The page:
broadening it. In these tests, we used a Moffat profile as a good general
function to do the fitting. Note that a Moffat profile will not provide a
perfect fit to the measured PSF due to the interleaving that has occurred to
the data. For Phase 1 and 2 a good approximation to the profile is all that
Figure 4 shows the results of using this parametric PSF in
the fitting programme. The errors at the bright end are much better than
before although not quite as good as when using the perfect PSFs
(Figure 1). The finding that a parametric PSF is the best
option is different to that found in [Anderson & King 2000] where they state that an
analytic PSF representation lacks the necessary flexibility. Their sampled
PSF turns out very smooth and yields good results. The difference is
probably due to the larger number of stellar images available for the
determination of the PSF. They have 3000 images in each of their 15 frames
and the PSF is assumed constant between them. However, since they have a
spatially varying PSF, this number should be divided by 9. By comparison,
the WFCAM images will have about 500 images per exposure.
Figure 4: This plot shows the same analysis as Figure 3, but
using a parametric PSF. The green line (aperture photometry) is the same as
in the previous plots.
The scheme outlined here is more robust than fitting a Moffat profile
directly to the data in order to determine a parameterized PSF. This is
because contaminating images are dealt with early on in the process before
the fit is carried out. However, is is possible that for determining a PSF
that is varying across the field a more direct PSF determination may be
Tests were also carried out on the effectiveness of PSF fitting in crowded
regions. Using 2MASS source counts to estimate the number of objects at low
Galactic latitude, the number density of stars was increased by a factor of 10.
Using the PSF scheme outlined above, the performance of the PSF fitted
photometry matched that of aperture photometry. In comparison with the
non-crowded tests, the photometric accuracy was about 30% worse except for
the bright end where the accuracies were comparable.
In order to test the software further, INT Wide Field Camera data of the
Wolf-Lundmark-Melotte (WLM) galaxy in the Local Group was used. Three frames
in each of the passbands
Harris V and
Sloan i' were analysed. By using 3 frames it is possible to determine the
external photometric errors for each frame
by making the assumption that the width of the
residuals in any comparison is equal to the quadrature sum of the external
errors for each frame. With 3 frames it is possible to generate 3 sets of
residuals and thus determine what the external errors are by solving the
This also assumes that the errors are not correlated ie. independent.
A weakness of this
method is that the measurement of the widths of the distributions is quite
noisy and the nature of the equations amplifies this.
Sometimes solutions are not possible due to this noise.
Often 2 frames taken in similar conditions is enough to determine the
external errors by assuming that they are the same for both frames.
Figure 5 shows the measured errors for PSF and aperture photometry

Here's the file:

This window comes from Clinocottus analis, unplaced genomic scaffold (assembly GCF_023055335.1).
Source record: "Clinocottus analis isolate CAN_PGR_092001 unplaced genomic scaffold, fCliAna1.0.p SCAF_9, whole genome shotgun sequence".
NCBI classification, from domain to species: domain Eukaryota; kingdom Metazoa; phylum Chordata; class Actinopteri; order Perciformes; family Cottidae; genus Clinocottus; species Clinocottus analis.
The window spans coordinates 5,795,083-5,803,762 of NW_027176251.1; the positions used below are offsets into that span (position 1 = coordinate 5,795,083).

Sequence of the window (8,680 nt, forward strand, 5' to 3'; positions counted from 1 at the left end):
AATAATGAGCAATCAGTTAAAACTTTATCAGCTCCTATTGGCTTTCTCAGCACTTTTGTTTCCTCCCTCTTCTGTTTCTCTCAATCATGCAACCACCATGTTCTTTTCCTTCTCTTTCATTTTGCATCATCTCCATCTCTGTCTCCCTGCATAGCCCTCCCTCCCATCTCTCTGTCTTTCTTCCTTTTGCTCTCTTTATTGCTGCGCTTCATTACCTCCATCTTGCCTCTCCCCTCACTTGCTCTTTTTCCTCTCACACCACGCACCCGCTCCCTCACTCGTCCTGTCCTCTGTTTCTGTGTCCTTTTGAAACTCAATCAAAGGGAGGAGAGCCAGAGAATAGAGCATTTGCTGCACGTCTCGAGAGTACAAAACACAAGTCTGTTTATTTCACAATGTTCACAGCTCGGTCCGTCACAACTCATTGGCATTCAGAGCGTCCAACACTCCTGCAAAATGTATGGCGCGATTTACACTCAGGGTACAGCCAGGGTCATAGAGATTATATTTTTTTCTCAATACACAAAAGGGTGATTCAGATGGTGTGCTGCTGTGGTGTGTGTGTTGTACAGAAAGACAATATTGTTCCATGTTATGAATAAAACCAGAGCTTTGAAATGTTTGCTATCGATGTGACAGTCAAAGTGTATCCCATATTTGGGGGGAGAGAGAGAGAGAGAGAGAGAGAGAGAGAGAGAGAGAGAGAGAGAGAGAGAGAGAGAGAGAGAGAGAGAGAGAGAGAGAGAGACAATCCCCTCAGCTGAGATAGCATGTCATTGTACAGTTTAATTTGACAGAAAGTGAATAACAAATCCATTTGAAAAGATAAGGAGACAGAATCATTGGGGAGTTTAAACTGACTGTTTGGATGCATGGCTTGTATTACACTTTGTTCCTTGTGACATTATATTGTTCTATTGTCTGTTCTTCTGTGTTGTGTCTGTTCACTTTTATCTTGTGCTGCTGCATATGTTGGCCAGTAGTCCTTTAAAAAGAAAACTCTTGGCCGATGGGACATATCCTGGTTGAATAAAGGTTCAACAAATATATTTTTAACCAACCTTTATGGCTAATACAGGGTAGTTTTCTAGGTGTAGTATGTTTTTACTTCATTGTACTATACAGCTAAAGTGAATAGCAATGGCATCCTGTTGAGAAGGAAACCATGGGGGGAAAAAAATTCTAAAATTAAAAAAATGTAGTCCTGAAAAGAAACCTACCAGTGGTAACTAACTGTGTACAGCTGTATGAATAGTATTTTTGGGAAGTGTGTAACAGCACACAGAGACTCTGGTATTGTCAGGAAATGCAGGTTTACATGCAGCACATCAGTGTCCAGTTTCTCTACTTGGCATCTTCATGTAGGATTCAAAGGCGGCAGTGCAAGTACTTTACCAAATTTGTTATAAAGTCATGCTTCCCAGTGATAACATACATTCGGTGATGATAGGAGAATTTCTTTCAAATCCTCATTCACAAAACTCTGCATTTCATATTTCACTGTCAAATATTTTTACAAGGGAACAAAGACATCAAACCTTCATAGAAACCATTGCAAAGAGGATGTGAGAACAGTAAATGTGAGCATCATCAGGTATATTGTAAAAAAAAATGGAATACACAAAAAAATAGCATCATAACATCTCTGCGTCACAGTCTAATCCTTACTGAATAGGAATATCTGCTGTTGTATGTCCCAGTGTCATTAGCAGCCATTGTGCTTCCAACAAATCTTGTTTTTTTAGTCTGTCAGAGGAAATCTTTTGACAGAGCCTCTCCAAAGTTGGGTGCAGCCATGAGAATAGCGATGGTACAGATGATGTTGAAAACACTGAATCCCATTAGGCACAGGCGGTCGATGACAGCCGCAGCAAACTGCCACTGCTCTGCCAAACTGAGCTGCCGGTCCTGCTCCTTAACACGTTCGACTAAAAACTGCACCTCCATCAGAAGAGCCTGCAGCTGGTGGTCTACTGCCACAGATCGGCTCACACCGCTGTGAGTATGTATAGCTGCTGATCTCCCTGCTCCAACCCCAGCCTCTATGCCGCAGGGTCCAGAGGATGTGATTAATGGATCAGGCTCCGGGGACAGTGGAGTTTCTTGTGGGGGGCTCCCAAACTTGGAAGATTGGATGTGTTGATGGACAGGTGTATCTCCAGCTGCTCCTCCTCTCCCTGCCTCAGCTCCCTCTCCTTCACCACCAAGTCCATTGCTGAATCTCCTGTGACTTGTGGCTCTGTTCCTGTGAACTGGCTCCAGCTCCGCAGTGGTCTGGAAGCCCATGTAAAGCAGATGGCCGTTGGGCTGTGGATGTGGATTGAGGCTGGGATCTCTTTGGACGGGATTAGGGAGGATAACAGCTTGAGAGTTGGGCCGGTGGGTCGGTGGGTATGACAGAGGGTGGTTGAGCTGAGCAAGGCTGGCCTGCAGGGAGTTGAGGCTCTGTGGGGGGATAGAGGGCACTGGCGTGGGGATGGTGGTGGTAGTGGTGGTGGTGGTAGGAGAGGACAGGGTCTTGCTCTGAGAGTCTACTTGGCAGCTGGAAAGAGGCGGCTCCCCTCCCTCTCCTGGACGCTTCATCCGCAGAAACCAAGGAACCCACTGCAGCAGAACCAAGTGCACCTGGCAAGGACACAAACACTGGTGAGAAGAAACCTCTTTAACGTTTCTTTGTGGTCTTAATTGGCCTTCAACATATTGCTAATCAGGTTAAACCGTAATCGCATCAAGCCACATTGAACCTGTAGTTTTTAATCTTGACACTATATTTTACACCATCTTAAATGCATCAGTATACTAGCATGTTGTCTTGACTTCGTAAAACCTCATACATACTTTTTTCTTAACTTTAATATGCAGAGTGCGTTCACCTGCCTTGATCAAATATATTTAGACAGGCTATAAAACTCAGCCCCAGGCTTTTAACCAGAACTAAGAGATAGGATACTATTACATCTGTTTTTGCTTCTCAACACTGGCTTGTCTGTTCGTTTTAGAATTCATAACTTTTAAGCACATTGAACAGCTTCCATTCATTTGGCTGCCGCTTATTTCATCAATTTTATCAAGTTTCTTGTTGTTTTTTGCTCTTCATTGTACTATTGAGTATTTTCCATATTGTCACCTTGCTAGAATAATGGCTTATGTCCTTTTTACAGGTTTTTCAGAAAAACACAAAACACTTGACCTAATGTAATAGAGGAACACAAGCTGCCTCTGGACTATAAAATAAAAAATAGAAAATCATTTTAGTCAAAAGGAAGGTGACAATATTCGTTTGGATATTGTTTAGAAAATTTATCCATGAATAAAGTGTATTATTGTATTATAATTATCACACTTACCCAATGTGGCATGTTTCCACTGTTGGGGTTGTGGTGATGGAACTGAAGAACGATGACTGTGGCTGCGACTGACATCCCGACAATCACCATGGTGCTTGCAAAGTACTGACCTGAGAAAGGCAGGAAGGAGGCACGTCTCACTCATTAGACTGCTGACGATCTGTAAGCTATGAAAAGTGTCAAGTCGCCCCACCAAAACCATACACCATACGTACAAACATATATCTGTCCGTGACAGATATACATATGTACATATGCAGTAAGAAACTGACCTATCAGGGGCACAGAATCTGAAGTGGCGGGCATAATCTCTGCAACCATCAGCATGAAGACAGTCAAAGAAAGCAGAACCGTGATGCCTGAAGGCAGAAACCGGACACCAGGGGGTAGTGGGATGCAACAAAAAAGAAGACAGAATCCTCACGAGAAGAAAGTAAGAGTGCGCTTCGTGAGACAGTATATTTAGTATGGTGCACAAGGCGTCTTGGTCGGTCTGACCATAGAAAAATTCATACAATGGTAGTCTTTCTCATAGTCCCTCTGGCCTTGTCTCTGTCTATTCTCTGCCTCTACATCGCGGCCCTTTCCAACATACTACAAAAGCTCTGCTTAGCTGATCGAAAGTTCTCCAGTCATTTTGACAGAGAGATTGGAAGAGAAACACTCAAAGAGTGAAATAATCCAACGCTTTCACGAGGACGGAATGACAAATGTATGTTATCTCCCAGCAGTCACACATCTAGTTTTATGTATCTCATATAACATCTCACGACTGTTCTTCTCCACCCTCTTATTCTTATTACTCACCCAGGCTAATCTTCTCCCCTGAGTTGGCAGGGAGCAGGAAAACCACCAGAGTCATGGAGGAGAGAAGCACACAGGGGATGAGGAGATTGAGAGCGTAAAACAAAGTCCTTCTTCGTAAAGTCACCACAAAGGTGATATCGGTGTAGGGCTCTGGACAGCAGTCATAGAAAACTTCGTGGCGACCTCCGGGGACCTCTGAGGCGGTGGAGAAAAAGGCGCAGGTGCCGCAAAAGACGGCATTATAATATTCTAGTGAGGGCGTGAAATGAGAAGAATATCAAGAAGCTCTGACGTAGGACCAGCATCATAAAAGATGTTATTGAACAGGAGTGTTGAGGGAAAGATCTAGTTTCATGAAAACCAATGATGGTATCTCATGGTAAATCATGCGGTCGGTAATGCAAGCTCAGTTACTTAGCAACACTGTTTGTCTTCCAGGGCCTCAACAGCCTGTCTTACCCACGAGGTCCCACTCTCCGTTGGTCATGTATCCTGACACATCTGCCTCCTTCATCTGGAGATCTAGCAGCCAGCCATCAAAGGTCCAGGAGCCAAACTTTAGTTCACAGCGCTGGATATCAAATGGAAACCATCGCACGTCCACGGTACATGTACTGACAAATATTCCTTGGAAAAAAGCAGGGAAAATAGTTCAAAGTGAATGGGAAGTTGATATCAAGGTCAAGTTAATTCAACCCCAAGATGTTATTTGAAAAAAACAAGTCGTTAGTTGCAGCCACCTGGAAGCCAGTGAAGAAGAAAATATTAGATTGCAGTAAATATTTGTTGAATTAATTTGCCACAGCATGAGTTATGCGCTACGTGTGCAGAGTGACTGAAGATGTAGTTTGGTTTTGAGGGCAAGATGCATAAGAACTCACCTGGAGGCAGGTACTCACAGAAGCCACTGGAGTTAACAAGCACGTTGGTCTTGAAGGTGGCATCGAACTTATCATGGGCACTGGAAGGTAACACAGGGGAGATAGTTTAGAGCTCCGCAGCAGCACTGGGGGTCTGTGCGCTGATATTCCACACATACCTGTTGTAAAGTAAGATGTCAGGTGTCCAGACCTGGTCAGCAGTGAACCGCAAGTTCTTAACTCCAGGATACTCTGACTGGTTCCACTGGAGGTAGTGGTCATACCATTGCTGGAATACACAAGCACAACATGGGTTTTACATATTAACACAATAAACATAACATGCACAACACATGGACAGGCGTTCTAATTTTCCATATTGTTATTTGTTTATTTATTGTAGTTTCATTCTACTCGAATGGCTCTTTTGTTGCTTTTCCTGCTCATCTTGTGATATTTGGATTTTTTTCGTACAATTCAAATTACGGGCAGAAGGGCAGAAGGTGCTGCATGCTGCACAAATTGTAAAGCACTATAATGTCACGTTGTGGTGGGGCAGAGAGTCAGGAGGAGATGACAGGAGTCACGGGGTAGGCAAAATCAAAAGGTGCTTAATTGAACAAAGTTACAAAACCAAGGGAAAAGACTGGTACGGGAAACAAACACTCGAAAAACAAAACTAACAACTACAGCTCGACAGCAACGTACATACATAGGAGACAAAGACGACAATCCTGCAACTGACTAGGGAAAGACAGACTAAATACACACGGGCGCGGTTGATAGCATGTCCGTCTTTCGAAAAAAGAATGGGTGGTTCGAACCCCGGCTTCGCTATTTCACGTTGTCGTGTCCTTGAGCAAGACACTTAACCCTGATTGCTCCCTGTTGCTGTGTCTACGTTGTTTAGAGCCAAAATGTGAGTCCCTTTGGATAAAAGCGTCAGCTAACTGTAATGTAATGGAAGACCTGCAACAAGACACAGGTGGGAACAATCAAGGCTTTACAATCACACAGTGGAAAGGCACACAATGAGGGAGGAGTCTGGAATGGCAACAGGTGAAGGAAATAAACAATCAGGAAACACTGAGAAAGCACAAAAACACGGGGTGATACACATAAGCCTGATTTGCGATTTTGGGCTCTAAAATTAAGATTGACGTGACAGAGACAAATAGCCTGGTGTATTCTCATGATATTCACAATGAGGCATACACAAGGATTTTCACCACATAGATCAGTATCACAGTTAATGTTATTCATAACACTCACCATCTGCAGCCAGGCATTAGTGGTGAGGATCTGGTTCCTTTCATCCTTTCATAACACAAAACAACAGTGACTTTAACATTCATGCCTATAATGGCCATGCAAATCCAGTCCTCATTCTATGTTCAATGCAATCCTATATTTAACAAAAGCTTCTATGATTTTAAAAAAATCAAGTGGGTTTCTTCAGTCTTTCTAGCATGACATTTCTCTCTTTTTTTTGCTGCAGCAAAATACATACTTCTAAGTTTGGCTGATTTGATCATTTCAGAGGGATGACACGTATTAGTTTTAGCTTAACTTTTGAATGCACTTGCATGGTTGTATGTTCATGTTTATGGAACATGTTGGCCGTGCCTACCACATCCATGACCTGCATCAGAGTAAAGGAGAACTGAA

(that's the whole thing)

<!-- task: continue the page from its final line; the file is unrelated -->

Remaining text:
along with the formal errors from the PSF fitting. This shows similar
results to that from the simulated data in that there is a comparable
performance between the PSF and aperture photometry at the bright end and
that at the faint end the PSF fitted photometry performs slightly better.
Also the formal errors are a good estimate of the true errors.
In these tests we used both circular and elliptical Moffat profiles with the
latter performing marginally better.
Figure 5: This plot shows the external errors for PSF (red) and aperture
(green) photometry as a function of magnitude
for data taken with the INT Wide Field Camera.
The V band is on the left and i' on the right. Also shown are the average
formal errors as a function of magnitude (black).
This work shows that the performance of PSF fitted photometry, using the
described scheme, is as good as that of aperture photometry at the bright
end and slightly better at the faint end.
Effect of interleaving on profile fitting. Use of realistic seeing
conditions - perhaps measure the PSF separately for each contributing frame
and then interleave these to make the PSF used for the fitting of the
Effect of interpolation on profile fitting.
Further parameterization of the PSF determination.
Take into account the PSF varying across the field of view.
Investigate weighting options further when real data is available.
where Cartesian coordinates (x,y) are used rather than radial. How the
shape parameters (axx, axy and ayy) are related to the
ellipticity and position angle is given in the next subsection.
The required derivatives of this formula are
A.3 Initial values to enter elliptical Moffat profile fit
The non-linear least-squares solution can be speeded up by a factor of
~ 3 by starting off with good estimates of axx, axy and ayy.
Calculating the parameters
ellipticity (ell), position angle (θ) and number of pixels above
threshold, in a manner similar to that used by the standard pipeline
you can obtain good initial values for the shape parameters
where A=1/a2 and B=1/b2 (a and b being the semi-major and
semi-minor axes respectively). These can be calculated from the relation
ell=1-b/a and setting the area of the ellipse (πab) to be equal to
the number of pixels above threshold.